Even hard-core Willie nerds sometimes forget that his spear-tip position in the mid-seventies’ outlaw movement was actually the second time he revolutionized country music. The first came at the dawn of the sixties, when he signed a publishing deal with Ray Price’s Pamper Music company, joining a writing staff that included fellow young-gun composers Harlan Howard and Hank Cochran, both of whom were also recent Nashville transplants.

The three wrote songs that were more sophisticated, both melodically and lyrically, than what had come before—and, arguably, just better—as evinced by Patsy Cline’s two massive pop-crossover hits in 1961, Harlan and Hank’s “I Fall to Pieces” and Willie’s “Crazy.” Those tunes, brought to life by Owen Bradley’s high-polish production, helped set the template for the cosmopolitan Nashville sound that would dominate the decade. And though Willie was the only one of the three writers to become a household name as a performer, the other two would continue penning classics until well into the eighties, including “Why Not Me,” a Harlan cowrite that the Judds took to number one in 1984, and “The Chair,” a Hank cowrite that George Strait rode to the same spot a year later.

For all their collective success though, Harlan, who died in 2002, was the one who became regarded as the greatest country songwriter ever. A Detroit native with Kentucky roots, he fell in love with country music on the Michigan farms where he grew up, deciding early on that he wanted to create those songs himself. Working a day job driving a forklift in Los Angeles in the mid-fifties, he started mailing compositions to Nashville, and once five-figure royalty checks began hitting his mailbox in response, he made the move there in 1960 and signed on with Pamper. There he found near-instant, unprecedented success; at one point in 1961, he had fifteen songs in the country Top 40. Ultimately, he’d write more than four thousand songs, with more than a hundred reaching the country top ten, and as an eager cowriter, mentor, and raconteur, he became one of Nashville’s most beloved figures. His frequent guitar-pull parties were legendary; at perhaps the most consequential one, in late 1972, a struggling Willie played a batch of new songs that were heard by Atlantic Records exec Jerry Wexler, which led to a record deal, Shotgun Willie, Phases and Stages, and the rest of Willie’s career.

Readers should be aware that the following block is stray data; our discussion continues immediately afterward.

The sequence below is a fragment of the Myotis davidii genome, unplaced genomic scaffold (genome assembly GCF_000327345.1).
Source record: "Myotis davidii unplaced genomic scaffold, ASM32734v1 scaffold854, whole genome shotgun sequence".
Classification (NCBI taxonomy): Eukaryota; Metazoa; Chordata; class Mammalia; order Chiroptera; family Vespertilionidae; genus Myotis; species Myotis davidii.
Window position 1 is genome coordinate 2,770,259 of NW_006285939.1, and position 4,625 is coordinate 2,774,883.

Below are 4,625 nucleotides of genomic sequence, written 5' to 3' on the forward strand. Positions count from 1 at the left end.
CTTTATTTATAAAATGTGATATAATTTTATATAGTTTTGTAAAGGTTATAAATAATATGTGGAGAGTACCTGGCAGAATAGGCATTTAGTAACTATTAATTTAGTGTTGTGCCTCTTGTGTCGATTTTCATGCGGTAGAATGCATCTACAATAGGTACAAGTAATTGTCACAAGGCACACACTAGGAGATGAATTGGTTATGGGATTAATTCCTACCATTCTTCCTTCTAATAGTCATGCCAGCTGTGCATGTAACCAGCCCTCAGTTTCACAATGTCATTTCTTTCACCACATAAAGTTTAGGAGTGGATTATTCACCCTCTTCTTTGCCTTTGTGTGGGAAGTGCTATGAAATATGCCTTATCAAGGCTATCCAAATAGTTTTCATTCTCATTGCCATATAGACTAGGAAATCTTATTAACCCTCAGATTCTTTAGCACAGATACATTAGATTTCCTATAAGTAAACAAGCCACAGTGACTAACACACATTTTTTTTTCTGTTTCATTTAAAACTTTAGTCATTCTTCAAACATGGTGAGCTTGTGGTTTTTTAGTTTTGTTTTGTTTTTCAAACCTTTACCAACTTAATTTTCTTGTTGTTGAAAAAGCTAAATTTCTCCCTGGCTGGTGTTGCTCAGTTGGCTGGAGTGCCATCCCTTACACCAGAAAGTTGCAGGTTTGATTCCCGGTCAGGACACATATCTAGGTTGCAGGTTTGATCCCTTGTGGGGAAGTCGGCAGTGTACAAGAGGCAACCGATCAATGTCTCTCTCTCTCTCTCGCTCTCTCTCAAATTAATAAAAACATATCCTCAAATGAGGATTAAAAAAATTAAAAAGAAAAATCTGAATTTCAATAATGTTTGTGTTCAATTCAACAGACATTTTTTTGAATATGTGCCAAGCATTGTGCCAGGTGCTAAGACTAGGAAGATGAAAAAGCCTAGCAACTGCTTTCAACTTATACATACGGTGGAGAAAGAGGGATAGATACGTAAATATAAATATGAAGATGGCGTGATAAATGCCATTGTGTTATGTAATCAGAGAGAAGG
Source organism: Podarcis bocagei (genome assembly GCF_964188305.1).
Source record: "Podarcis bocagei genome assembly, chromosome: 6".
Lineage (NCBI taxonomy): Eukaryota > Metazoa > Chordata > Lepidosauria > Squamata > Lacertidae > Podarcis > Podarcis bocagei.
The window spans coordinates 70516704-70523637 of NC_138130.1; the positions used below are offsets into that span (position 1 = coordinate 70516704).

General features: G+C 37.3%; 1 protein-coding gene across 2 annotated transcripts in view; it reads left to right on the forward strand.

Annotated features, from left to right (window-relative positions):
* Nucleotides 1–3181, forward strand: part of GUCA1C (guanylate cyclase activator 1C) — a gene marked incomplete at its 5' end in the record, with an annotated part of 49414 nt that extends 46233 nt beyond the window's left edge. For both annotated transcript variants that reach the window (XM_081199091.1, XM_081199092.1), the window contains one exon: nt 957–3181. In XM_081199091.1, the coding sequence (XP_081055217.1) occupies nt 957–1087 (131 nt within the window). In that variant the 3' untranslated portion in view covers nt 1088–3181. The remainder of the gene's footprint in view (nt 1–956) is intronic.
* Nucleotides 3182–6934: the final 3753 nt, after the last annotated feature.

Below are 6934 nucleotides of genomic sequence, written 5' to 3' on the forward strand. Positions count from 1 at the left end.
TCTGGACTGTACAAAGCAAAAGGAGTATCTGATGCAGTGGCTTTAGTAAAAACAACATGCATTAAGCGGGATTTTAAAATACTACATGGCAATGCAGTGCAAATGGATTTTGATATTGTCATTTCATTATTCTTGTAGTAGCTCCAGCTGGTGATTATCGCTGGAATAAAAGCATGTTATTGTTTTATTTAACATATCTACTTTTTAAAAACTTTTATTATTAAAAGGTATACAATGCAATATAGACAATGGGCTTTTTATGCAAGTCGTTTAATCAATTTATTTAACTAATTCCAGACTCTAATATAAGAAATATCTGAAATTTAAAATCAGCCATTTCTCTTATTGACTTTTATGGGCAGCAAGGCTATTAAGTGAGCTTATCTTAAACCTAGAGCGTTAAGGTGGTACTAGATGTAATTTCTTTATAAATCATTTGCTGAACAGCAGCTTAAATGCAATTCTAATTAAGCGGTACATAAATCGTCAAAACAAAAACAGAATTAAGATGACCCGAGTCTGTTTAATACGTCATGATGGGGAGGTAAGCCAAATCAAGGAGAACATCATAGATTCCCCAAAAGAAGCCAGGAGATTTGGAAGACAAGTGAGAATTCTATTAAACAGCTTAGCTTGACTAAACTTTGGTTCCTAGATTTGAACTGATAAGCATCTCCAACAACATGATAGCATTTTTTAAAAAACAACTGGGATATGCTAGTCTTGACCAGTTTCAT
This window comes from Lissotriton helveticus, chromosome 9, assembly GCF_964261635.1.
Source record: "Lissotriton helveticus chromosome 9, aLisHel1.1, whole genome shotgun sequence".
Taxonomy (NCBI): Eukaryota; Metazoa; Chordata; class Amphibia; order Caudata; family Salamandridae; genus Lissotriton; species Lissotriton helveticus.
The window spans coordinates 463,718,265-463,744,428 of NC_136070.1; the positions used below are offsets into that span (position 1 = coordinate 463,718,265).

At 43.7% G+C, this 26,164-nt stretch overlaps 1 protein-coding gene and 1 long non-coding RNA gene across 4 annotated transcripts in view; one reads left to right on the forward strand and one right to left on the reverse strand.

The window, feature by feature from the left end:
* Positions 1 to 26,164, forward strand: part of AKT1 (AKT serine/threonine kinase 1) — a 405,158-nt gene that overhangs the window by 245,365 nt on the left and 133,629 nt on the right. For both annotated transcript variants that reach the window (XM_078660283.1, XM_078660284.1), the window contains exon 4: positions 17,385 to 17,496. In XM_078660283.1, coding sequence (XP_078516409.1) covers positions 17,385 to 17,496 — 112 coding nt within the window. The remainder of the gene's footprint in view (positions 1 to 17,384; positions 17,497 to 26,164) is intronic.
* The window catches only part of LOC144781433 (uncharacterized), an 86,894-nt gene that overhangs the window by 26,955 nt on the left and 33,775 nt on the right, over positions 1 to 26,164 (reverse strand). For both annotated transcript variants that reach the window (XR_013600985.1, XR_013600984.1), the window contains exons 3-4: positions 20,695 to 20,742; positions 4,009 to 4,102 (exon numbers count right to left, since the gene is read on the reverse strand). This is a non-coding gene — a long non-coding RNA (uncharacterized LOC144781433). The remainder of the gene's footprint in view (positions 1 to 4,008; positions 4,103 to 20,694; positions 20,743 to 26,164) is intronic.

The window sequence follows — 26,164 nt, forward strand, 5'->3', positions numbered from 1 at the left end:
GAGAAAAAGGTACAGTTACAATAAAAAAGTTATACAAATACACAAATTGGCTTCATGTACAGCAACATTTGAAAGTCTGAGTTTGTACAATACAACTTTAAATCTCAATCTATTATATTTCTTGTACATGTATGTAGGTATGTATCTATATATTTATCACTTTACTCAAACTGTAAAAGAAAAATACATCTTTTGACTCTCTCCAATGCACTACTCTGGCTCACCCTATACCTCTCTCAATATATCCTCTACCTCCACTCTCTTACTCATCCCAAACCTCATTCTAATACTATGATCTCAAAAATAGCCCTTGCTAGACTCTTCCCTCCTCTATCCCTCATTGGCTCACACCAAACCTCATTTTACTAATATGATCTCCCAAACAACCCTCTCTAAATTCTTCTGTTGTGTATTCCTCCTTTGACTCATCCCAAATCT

Willie repays that favor, and every country fan’s debt, to Harlan with his new album, I Don’t Know a Thing About Love. It’s a tribute to one composer, a tradition that was once a Nashville staple—see George Jones Sings the Songs of Dallas Frazier (1968) and Waylon Sings Ol’ Harlan (1967)—that has essentially been abandoned by every country star but Willie, who previously produced similar celebrations of Lefty Frizzell (1977), Kris Kristofferson (1979), and George Gershwin (2016). The new record also happens to be, according to Texas Monthly’s admittedly unscientific but painstakingly researched math, Willie’s 150th album.

As he has with all but two of his last seventeen albums, Willie worked on the record with producer Buddy Cannon, whose first chore was to come up with a list of potential songs. “I sent him a list of about thirty,” says Cannon. “It took him about five minutes to get back to me and say, ‘Let’s cut the first ten.’ He was good with any of them. They’re all great songs.”

In truth, more thought went into it than that. Willie and Cannon wanted to stay away from obvious choices, especially ones Willie had recorded before, so songs like “Heartaches by the Number” and “I Fall to Pieces” did not make the cut, though other iconic hits did, such as “I’ve Got a Tiger by the Tail,” a signature song of cowriter Buck Owens—and one that Willie had somehow never recorded. The two also chose to resurrect less-recalled weepers such as “She Called Me Baby,” a 1961 composition that Charlie Rich topped the charts with in 1974; “Too Many Rivers,” a top-twenty pop hit for Brenda Lee in 1965 and a top-five country hit for the Forester Sisters in 1987; and “Life Turned Her That Way,” which Mel Tillis took to number eleven on the country charts in 1967 and Ricky Van Shelton topped the same chart with in 1988.

The fact that those songs became hits in multiple eras with markedly different arrangements points to their timelessness. But for these recordings, Willie wanted to place them squarely in a mid-sixties honky-tonk, so instruments like steel guitar and tic-tac bass figure more prominently on Don’t Know a Thing than any major-label Willie release since 1974’s Phases and Stages. There’s also more Trigger on the record than in most recent efforts, presumably because these are songs Willie has known so well for so long. Though at times his picking feels a little low in the mix, it’s easy to appreciate on headphones, especially on “Too Many Rivers” and the title cut. And the Tex-Mex flavor to his fills on “Streets of Baltimore” is vintage Willie.

The lone exception to the old-school country sound is lead single “Busted.” For that one, Willie and Cannon took their cues from another of Willie’s old friends and heroes, Ray Charles, who had a top-five hit with the song in 1963. But to Willie up the new version, Cannon replaced Ray’s horn section with Mickey Raphael’s harmonica, and to edge it closer to country, he had steel guitarist Mike Johnson play the instrumental solo. “I’m pretty sure no one has done that before,” says Cannon.

The result is almost certainly the countriest record that will be released in 2023. “Instead of coming up with something ‘cool and different,’ ” says Cannon, “we really just went back to the way it might have been when Harlan wrote the songs.”